Returning to the intensive care unit, we appreciate that many teams and families will enjoy a harmonious relationship, despite the inevitable stresses of the situation. Yet, the law reports and international media confirm that conflicts arising from one or more of the above sources can sometimes lead the disputants to a courtroom. But is this always the right place to address conflicts?
How can we manage conflict when it occurs?
There are skills and competencies - such as communication skills - that can help to ensure that conflict is avoided. If, however, a conflict does arise, there exist various processes that can help to address and, ideally, resolve, the situation. Which processes are indicated, and when, is one of our research questions, and we hope in due course to make recommendations about the way(s) forward. For now, however, we will outline some of the existing options and note some of their respective pros and cons.
It is essential that the lines of communication are open between the team and the family. Meetings, such as 'best interests meetings', can help to identify and air any points of potential disagreement and, through discussion, prevent any escalation.
Studies suggest that consensus can often be reached, but such meetings are often physician led, with the outcome largely dependent on their communication skills. Unfortunately, some legal cases reveal how contentious (and even pejorative) terms are sometimes used in such meetings and notes.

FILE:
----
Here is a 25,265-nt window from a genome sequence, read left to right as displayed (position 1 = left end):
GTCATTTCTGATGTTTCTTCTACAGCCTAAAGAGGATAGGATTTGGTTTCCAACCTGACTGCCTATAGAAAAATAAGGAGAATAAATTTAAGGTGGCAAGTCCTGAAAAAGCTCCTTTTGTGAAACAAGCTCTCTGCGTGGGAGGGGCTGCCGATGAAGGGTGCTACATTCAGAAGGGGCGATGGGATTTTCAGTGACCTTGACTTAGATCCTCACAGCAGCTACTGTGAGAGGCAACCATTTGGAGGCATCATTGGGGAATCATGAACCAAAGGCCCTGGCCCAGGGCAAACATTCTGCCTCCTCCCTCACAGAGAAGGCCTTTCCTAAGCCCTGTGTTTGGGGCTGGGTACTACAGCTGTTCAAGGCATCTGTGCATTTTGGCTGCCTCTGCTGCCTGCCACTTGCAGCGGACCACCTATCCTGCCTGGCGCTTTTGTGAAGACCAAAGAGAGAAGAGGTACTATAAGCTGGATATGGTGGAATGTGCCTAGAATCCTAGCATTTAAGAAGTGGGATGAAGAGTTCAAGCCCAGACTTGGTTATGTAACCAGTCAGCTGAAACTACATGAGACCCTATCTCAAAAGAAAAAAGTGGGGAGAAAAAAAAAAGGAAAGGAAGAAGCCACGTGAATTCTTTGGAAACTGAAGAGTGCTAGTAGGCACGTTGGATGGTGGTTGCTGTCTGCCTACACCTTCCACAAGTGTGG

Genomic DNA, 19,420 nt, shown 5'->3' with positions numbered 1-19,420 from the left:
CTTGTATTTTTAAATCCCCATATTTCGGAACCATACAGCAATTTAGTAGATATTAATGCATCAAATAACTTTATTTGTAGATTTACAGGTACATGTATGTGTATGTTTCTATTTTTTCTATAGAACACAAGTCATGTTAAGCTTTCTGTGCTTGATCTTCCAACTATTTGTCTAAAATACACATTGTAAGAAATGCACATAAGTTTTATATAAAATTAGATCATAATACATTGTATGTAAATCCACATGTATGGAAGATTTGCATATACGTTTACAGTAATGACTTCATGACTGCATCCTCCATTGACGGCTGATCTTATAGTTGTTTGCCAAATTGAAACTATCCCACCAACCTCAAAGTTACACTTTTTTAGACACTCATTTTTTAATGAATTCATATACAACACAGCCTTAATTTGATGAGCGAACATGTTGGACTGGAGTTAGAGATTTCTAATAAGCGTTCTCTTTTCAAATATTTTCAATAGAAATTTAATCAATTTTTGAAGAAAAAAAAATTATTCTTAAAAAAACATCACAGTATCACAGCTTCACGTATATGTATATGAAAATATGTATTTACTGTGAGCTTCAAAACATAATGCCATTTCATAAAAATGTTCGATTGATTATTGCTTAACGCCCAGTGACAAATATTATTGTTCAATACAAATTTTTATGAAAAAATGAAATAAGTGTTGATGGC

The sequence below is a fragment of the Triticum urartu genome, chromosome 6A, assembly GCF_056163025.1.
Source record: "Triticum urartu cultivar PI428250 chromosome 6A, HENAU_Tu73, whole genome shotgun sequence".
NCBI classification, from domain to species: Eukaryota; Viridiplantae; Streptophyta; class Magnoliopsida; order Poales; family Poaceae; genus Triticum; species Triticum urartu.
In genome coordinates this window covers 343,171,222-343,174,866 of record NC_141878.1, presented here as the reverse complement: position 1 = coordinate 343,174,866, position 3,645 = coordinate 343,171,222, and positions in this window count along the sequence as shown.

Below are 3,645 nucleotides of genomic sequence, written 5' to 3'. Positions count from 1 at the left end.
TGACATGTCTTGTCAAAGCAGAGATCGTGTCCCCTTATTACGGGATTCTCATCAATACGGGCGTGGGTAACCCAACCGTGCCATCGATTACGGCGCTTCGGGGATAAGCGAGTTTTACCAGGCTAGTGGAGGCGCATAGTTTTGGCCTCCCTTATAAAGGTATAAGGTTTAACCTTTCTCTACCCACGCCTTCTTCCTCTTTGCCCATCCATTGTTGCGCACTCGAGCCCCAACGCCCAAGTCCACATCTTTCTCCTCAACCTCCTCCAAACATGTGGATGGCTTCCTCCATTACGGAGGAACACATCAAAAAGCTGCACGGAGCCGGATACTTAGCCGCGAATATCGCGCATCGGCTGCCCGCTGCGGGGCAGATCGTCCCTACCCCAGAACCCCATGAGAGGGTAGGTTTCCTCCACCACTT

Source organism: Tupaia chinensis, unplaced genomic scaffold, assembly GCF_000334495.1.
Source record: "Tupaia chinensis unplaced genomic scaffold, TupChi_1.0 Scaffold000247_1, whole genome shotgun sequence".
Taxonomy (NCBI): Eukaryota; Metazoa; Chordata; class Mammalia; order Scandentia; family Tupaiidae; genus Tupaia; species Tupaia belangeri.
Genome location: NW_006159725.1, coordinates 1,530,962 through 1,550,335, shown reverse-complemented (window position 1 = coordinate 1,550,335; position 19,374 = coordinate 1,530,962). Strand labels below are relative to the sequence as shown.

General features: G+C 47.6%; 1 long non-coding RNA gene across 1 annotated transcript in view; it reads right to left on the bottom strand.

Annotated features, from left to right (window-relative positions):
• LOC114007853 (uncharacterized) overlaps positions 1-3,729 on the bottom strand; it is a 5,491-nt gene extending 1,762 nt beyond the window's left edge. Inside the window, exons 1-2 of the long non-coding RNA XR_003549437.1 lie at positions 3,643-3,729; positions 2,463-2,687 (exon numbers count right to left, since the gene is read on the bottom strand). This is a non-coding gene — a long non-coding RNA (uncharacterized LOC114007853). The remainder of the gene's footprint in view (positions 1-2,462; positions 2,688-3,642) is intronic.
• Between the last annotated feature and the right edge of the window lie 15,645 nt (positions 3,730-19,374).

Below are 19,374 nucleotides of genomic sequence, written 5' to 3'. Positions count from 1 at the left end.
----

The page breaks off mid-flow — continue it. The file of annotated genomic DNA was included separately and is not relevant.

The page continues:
For example, a clinician's reference to the 'futility' of treatment might generate hostility, because it risks conveying to the patient or their family that the team is giving up on the patient. Consider also the high-profile case of critically ill infant Charlie Gard, in which the judge remarked upon "an unfortunate email", in which a clinician stated, "parents are spanner in the works".
Labelling families as 'difficult' or 'problematic' may further jeopardise the therapeutic relationship, as this label may be carried forward by other members of the clinical team. A desire to avoid 'difficult' conversations may result in avoiding the family, or adopting a defensive approach during family meetings, which might in turn exacerbate the conflict.